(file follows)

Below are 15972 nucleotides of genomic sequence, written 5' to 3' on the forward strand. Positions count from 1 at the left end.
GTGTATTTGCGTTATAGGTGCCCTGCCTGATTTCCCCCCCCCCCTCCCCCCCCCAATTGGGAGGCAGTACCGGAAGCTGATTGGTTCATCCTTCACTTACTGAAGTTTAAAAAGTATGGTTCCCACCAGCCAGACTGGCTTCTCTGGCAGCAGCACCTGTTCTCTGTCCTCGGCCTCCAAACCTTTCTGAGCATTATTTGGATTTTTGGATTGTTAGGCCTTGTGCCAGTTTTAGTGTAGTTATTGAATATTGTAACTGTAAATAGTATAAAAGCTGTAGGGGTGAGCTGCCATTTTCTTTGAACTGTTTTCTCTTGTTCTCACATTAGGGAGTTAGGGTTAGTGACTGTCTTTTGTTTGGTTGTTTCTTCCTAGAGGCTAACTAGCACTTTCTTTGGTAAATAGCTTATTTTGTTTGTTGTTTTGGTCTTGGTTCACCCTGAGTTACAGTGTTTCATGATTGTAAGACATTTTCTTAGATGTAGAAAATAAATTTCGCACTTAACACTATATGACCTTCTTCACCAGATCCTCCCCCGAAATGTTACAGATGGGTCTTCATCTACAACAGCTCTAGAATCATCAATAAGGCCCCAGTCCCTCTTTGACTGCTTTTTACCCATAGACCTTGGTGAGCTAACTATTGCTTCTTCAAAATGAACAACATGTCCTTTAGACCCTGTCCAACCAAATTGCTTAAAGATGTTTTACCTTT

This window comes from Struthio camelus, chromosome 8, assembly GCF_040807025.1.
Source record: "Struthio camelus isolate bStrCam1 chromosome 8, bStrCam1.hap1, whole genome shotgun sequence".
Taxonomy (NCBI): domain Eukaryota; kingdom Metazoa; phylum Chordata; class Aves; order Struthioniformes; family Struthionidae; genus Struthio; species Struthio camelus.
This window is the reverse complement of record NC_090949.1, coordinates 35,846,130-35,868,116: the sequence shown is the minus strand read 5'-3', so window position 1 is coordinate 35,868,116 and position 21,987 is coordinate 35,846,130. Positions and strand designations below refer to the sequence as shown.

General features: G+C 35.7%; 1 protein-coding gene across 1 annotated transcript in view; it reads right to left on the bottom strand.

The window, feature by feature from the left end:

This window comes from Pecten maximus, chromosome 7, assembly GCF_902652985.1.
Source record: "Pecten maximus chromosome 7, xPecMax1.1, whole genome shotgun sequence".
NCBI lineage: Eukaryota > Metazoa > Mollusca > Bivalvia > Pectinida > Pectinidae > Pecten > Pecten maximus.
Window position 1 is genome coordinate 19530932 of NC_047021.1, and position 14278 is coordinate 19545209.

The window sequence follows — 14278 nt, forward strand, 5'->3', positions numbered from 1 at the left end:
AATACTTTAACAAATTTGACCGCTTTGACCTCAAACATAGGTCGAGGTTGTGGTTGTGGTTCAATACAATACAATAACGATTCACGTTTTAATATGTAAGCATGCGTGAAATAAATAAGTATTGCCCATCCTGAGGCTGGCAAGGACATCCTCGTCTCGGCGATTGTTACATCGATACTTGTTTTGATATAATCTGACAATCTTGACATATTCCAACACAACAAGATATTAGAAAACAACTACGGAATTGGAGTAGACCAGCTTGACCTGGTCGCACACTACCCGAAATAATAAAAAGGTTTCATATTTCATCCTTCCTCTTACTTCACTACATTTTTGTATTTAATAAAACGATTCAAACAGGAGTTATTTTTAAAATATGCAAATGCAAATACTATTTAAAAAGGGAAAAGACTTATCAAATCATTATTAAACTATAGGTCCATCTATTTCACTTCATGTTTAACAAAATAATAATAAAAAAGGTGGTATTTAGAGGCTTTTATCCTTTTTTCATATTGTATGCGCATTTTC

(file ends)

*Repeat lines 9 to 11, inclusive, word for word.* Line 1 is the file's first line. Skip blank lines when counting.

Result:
This window comes from Pecten maximus, chromosome 7, assembly GCF_902652985.1.
Source record: "Pecten maximus chromosome 7, xPecMax1.1, whole genome shotgun sequence".
NCBI lineage: Eukaryota > Metazoa > Mollusca > Bivalvia > Pectinida > Pectinidae > Pecten > Pecten maximus.